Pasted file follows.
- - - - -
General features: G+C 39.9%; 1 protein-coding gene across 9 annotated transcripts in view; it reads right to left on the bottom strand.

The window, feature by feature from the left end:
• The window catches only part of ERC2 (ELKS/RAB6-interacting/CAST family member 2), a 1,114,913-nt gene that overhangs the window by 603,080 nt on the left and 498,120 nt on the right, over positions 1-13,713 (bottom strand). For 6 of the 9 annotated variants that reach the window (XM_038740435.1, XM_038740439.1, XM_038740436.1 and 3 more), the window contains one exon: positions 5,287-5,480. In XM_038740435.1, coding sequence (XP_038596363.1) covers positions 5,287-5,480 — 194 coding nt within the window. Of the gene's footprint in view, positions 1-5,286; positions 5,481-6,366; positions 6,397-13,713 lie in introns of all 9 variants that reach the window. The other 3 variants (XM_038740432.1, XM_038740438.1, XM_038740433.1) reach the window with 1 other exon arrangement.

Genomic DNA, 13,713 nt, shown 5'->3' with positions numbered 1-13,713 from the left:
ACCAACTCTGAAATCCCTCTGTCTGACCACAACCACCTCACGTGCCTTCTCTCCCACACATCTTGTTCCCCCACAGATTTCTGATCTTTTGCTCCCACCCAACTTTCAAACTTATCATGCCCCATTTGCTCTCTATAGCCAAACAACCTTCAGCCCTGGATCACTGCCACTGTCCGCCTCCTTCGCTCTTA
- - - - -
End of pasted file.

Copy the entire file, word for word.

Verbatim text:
General features: G+C 39.9%; 1 protein-coding gene across 9 annotated transcripts in view; it reads right to left on the bottom strand.

The window, feature by feature from the left end:
• The window catches only part of ERC2 (ELKS/RAB6-interacting/CAST family member 2), a 1,114,913-nt gene that overhangs the window by 603,080 nt on the left and 498,120 nt on the right, over positions 1-13,713 (bottom strand). For 6 of the 9 annotated variants that reach the window (XM_038740435.1, XM_038740439.1, XM_038740436.1 and 3 more), the window contains one exon: positions 5,287-5,480. In XM_038740435.1, coding sequence (XP_038596363.1) covers positions 5,287-5,480 — 194 coding nt within the window. Of the gene's footprint in view, positions 1-5,286; positions 5,481-6,366; positions 6,397-13,713 lie in introns of all 9 variants that reach the window. The other 3 variants (XM_038740432.1, XM_038740438.1, XM_038740433.1) reach the window with 1 other exon arrangement.

Genomic DNA, 13,713 nt, shown 5'->3' with positions numbered 1-13,713 from the left:
ACCAACTCTGAAATCCCTCTGTCTGACCACAACCACCTCACGTGCCTTCTCTCCCACACATCTTGTTCCCCCACAGATTTCTGATCTTTTGCTCCCACCCAACTTTCAAACTTATCATGCCCCATTTGCTCTCTATAGCCAAACAACCTTCAGCCCTGGATCACTGCCACTGTCCGCCTCCTTCGCTCTTA